Is Paris Best Experienced Through The Lens Of A Camera?

It might seem trite at first, but Paris Through Pentax manages to show just how timeless some technology can be.

Paris Through Pentax is a short film by French filmmaking studio Maison Carnot that shows the bustle of Parisian streets–the trains rumbling through Gare du Nord, spring afternoons spent people watching over a croissant, and lovers skipping down the steps of Sacré Cœur–all through the viewfinder of a classic Pentax 67 SLR camera.


While filming daily life in Paris through the viewfinder of the Pentax 67 manages to hit all of the twee, meta, and overly-affected notes, I actually find this video very soothing. It’s less of a video about Paris than it is a paean to the timelessness of great technology, and how different our impression of the world can be when we frame it in different contexts.

It’s fair to say that the Pentax 67 is as close as technology gets to being timeless. In one form or another, the Pentax 67 has been sold for almost 45 years. It was first released as the Asahi Pentax 6×7 in 1969, and although it’s seen a few design overhauls in the years since, the most recent update–Pentax 67 II–has been consistently sold since 1999. Since it takes 55mm x 70mm snapshots, an area four times larger than 35mm, the Pentax 67 system remains popular amongst photographers who want to take pictures that can be blown up to much bigger sizes while retaining their resolution and sharpness.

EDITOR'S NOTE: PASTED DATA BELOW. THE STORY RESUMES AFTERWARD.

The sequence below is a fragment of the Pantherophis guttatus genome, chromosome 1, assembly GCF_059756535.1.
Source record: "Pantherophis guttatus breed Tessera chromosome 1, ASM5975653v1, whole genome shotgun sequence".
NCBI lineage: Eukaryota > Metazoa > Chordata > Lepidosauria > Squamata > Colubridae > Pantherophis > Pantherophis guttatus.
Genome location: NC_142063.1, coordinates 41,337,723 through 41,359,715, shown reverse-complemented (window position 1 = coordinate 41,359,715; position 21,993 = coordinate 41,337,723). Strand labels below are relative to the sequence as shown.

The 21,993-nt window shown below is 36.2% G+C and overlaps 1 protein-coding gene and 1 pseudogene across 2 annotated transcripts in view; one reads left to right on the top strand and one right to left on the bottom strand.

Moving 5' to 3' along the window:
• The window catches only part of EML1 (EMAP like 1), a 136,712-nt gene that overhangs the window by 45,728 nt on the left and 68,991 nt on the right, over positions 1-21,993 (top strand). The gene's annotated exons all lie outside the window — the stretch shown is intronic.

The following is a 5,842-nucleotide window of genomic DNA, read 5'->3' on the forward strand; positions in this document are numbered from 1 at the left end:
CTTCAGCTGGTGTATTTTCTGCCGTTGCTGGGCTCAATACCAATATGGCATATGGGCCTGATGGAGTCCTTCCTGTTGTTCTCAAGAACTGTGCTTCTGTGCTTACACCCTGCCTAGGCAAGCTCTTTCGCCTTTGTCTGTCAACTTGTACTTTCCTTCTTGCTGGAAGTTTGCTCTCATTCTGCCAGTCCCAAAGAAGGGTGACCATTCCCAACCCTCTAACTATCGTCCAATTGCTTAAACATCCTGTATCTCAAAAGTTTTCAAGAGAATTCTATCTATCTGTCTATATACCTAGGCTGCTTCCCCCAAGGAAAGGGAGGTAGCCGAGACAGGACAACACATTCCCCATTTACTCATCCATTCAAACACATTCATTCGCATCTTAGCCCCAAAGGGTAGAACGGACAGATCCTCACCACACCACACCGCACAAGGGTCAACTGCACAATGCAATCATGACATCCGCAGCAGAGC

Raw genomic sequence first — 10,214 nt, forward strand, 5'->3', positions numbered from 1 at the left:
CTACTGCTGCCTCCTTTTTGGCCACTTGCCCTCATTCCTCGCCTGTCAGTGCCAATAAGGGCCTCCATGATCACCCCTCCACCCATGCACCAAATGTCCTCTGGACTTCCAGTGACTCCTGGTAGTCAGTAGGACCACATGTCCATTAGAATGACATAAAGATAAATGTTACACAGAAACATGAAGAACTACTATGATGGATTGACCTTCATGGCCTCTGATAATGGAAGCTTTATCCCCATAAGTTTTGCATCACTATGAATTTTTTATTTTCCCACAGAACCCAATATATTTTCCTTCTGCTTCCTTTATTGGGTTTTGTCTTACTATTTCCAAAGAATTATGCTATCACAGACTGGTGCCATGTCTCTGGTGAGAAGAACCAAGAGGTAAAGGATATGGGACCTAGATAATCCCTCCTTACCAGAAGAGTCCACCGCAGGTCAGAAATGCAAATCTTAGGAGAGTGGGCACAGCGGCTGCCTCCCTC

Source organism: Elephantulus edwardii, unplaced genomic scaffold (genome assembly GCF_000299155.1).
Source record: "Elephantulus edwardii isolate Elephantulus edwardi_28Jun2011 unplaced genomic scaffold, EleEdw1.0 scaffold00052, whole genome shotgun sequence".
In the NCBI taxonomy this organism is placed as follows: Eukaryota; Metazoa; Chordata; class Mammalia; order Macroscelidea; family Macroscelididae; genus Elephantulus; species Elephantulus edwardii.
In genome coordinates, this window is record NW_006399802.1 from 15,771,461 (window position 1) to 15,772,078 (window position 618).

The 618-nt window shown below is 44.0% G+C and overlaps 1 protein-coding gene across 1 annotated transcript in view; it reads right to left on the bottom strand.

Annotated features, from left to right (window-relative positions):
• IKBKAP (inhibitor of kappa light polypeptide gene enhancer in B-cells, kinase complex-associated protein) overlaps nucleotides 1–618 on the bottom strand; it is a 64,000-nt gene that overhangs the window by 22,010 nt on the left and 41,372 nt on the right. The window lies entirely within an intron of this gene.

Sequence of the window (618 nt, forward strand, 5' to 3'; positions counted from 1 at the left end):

Another reason the Pentax 67 is so popular, though, is because of the dimensions of its 6×7 photographs, which afford a larger image area that feels natural and pleasing to the eye. And I feel like that’s where Paris Through Pentax really becomes a love-letter to a camera. Because when you look down through that viewfinder at pigeons strutting their stuff at Notre Dame, or old men playing bocce at the Tuileries, you can really feel how a different film format, or a different style camera, can affect the way we see the world. Life is just too big to constantly be constrained to 35mm; it makes the world feel so far away.

More of Maison Carnot’s film work can be seen here.